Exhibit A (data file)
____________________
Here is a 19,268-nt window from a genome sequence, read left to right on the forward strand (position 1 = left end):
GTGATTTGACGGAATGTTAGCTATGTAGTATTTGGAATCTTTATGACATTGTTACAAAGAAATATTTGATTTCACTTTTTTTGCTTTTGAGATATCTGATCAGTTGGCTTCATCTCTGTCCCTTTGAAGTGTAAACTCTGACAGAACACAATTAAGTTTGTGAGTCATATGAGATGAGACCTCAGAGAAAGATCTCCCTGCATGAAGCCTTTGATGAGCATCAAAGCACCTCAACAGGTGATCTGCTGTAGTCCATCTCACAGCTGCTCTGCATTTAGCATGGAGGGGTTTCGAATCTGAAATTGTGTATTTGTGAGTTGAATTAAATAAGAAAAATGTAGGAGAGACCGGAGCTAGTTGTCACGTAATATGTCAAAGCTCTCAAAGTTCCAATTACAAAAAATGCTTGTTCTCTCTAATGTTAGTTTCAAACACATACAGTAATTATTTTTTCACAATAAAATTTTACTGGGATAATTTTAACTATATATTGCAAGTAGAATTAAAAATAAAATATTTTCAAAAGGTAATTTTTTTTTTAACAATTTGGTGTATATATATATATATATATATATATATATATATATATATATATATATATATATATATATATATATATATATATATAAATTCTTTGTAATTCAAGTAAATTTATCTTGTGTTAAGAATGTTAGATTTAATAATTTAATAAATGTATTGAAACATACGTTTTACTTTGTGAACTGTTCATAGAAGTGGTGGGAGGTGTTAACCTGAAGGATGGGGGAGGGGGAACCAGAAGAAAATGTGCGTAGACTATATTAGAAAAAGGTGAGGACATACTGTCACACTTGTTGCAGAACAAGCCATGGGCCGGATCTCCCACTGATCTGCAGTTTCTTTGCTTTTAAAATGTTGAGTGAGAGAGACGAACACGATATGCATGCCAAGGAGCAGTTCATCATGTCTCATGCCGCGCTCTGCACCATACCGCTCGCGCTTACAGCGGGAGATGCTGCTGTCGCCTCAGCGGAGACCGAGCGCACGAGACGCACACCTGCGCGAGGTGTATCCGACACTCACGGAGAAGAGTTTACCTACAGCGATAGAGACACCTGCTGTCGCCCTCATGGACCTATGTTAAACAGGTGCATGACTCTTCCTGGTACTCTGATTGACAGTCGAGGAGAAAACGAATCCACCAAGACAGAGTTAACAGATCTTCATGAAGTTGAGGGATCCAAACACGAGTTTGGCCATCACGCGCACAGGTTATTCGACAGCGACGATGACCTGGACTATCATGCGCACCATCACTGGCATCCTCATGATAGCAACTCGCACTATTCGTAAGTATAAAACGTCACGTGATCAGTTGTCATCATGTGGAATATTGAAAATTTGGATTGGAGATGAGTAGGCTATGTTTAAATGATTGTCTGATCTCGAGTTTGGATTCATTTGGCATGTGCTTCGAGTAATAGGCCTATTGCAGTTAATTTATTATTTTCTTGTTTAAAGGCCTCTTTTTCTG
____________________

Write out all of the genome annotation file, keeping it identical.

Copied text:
Here is a 19,268-nt window from a genome sequence, read left to right on the forward strand (position 1 = left end):
GTGATTTGACGGAATGTTAGCTATGTAGTATTTGGAATCTTTATGACATTGTTACAAAGAAATATTTGATTTCACTTTTTTTGCTTTTGAGATATCTGATCAGTTGGCTTCATCTCTGTCCCTTTGAAGTGTAAACTCTGACAGAACACAATTAAGTTTGTGAGTCATATGAGATGAGACCTCAGAGAAAGATCTCCCTGCATGAAGCCTTTGATGAGCATCAAAGCACCTCAACAGGTGATCTGCTGTAGTCCATCTCACAGCTGCTCTGCATTTAGCATGGAGGGGTTTCGAATCTGAAATTGTGTATTTGTGAGTTGAATTAAATAAGAAAAATGTAGGAGAGACCGGAGCTAGTTGTCACGTAATATGTCAAAGCTCTCAAAGTTCCAATTACAAAAAATGCTTGTTCTCTCTAATGTTAGTTTCAAACACATACAGTAATTATTTTTTCACAATAAAATTTTACTGGGATAATTTTAACTATATATTGCAAGTAGAATTAAAAATAAAATATTTTCAAAAGGTAATTTTTTTTTTAACAATTTGGTGTATATATATATATATATATATATATATATATATATATATATATATATATATATATATATATATATATATATATATAAATTCTTTGTAATTCAAGTAAATTTATCTTGTGTTAAGAATGTTAGATTTAATAATTTAATAAATGTATTGAAACATACGTTTTACTTTGTGAACTGTTCATAGAAGTGGTGGGAGGTGTTAACCTGAAGGATGGGGGAGGGGGAACCAGAAGAAAATGTGCGTAGACTATATTAGAAAAAGGTGAGGACATACTGTCACACTTGTTGCAGAACAAGCCATGGGCCGGATCTCCCACTGATCTGCAGTTTCTTTGCTTTTAAAATGTTGAGTGAGAGAGACGAACACGATATGCATGCCAAGGAGCAGTTCATCATGTCTCATGCCGCGCTCTGCACCATACCGCTCGCGCTTACAGCGGGAGATGCTGCTGTCGCCTCAGCGGAGACCGAGCGCACGAGACGCACACCTGCGCGAGGTGTATCCGACACTCACGGAGAAGAGTTTACCTACAGCGATAGAGACACCTGCTGTCGCCCTCATGGACCTATGTTAAACAGGTGCATGACTCTTCCTGGTACTCTGATTGACAGTCGAGGAGAAAACGAATCCACCAAGACAGAGTTAACAGATCTTCATGAAGTTGAGGGATCCAAACACGAGTTTGGCCATCACGCGCACAGGTTATTCGACAGCGACGATGACCTGGACTATCATGCGCACCATCACTGGCATCCTCATGATAGCAACTCGCACTATTCGTAAGTATAAAACGTCACGTGATCAGTTGTCATCATGTGGAATATTGAAAATTTGGATTGGAGATGAGTAGGCTATGTTTAAATGATTGTCTGATCTCGAGTTTGGATTCATTTGGCATGTGCTTCGAGTAATAGGCCTATTGCAGTTAATTTATTATTTTCTTGTTTAAAGGCCTCTTTTTCTG